BBC Provides Platform for Palestinian Propaganda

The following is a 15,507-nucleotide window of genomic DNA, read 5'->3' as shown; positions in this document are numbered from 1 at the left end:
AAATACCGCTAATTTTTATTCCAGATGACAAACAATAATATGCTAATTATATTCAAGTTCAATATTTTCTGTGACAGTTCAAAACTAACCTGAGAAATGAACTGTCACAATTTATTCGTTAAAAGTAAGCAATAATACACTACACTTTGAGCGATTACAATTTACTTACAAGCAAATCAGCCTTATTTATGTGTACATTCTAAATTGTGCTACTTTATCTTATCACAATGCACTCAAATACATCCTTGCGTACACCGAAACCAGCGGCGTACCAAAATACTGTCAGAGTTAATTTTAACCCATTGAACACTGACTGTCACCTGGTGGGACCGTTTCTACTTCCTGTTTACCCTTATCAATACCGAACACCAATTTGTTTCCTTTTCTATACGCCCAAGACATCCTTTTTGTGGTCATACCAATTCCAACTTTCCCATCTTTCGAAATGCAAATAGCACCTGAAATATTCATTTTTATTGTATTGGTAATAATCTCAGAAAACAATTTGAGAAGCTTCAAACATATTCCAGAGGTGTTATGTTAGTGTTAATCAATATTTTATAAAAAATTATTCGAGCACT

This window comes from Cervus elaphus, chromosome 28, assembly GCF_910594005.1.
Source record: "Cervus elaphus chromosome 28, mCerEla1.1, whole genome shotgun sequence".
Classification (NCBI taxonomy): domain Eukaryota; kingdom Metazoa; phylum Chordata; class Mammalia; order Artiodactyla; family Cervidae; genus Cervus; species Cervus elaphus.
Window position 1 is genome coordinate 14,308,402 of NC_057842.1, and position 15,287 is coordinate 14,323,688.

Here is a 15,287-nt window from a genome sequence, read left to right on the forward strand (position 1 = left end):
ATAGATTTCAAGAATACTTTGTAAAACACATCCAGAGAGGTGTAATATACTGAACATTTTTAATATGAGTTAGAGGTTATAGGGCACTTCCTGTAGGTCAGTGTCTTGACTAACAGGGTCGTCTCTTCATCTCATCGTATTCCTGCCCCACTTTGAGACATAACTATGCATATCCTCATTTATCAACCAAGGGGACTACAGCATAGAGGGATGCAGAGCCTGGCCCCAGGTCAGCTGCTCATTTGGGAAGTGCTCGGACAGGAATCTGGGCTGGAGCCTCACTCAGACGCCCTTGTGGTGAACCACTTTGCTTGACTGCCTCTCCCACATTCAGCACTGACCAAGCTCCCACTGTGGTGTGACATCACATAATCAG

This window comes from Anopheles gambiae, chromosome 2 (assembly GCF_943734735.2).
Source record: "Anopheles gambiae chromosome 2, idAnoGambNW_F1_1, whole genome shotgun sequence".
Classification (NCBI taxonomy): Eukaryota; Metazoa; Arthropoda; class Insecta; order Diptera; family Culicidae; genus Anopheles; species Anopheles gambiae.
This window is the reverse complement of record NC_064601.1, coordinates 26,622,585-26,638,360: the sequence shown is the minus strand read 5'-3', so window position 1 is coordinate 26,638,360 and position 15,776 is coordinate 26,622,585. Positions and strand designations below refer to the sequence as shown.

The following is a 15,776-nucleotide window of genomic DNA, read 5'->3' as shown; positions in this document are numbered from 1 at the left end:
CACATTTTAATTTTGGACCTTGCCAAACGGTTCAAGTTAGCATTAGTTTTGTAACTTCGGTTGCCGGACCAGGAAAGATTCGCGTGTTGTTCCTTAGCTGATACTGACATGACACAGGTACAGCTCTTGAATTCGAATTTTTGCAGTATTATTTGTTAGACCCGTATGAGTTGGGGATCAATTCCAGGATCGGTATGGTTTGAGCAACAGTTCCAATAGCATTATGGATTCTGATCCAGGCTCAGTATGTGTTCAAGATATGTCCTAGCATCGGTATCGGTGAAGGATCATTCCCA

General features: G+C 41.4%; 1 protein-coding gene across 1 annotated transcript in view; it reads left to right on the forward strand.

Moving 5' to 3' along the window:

On the November 3, 2000 edition of Newshour, BBC anchorwoman Joanna Buchan hosted Palestinian Dr. Ghada Karmi, associate fellow of the Royal Institute of International Affairs in London. Dr. Karmi asserted that the current clashes between Israel and the Palestinians are not at all fueled by Islam, but are instead strictly a secular movement to gain land. Although such a view is highly controversial, and much evidence exists to contradict it, BBC did not invite a dissenting guest to balance the conversation. Nor did Buchan herself challenge any of Karmi’s allegations or mention facts which suggest the opposite – such as the calls from Muslim Sheiks to wage holy war, or the Muslim attacks and threats against Jewish (not Israeli) targets across the United States as well as in England, France, Australia and Indonesia. Nor was there any reference to persistent statements from Palestinian leaders denying any Jewish religious connection to holy sites such as the Western Wall, the Temple Mount, Joseph’s Tomb and Rachel’s Tomb. Beyond the factual problem, the segment was also offensive in its disparaging characterization of Jews and Judaism’s ties to Israel. The following is a selection of Karmi’s contentious allegations which Buchan does not challenge: